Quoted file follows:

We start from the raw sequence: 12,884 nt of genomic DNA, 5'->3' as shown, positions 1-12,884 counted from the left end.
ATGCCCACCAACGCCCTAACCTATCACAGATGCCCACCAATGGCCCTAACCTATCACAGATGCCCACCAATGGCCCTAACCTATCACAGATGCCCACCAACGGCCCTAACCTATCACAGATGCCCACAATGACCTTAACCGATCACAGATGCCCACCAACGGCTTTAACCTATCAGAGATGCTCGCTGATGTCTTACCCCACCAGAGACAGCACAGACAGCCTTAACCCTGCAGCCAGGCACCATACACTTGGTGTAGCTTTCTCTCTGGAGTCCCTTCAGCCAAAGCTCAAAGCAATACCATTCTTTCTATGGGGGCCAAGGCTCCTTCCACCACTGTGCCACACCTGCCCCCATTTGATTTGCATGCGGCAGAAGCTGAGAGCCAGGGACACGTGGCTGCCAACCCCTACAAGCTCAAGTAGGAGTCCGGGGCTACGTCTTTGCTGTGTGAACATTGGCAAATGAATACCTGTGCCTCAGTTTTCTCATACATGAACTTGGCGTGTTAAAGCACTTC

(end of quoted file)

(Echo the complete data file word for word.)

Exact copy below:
We start from the raw sequence: 12,884 nt of genomic DNA, 5'->3' as shown, positions 1-12,884 counted from the left end.
ATGCCCACCAACGCCCTAACCTATCACAGATGCCCACCAATGGCCCTAACCTATCACAGATGCCCACCAATGGCCCTAACCTATCACAGATGCCCACCAACGGCCCTAACCTATCACAGATGCCCACAATGACCTTAACCGATCACAGATGCCCACCAACGGCTTTAACCTATCAGAGATGCTCGCTGATGTCTTACCCCACCAGAGACAGCACAGACAGCCTTAACCCTGCAGCCAGGCACCATACACTTGGTGTAGCTTTCTCTCTGGAGTCCCTTCAGCCAAAGCTCAAAGCAATACCATTCTTTCTATGGGGGCCAAGGCTCCTTCCACCACTGTGCCACACCTGCCCCCATTTGATTTGCATGCGGCAGAAGCTGAGAGCCAGGGACACGTGGCTGCCAACCCCTACAAGCTCAAGTAGGAGTCCGGGGCTACGTCTTTGCTGTGTGAACATTGGCAAATGAATACCTGTGCCTCAGTTTTCTCATACATGAACTTGGCGTGTTAAAGCACTTC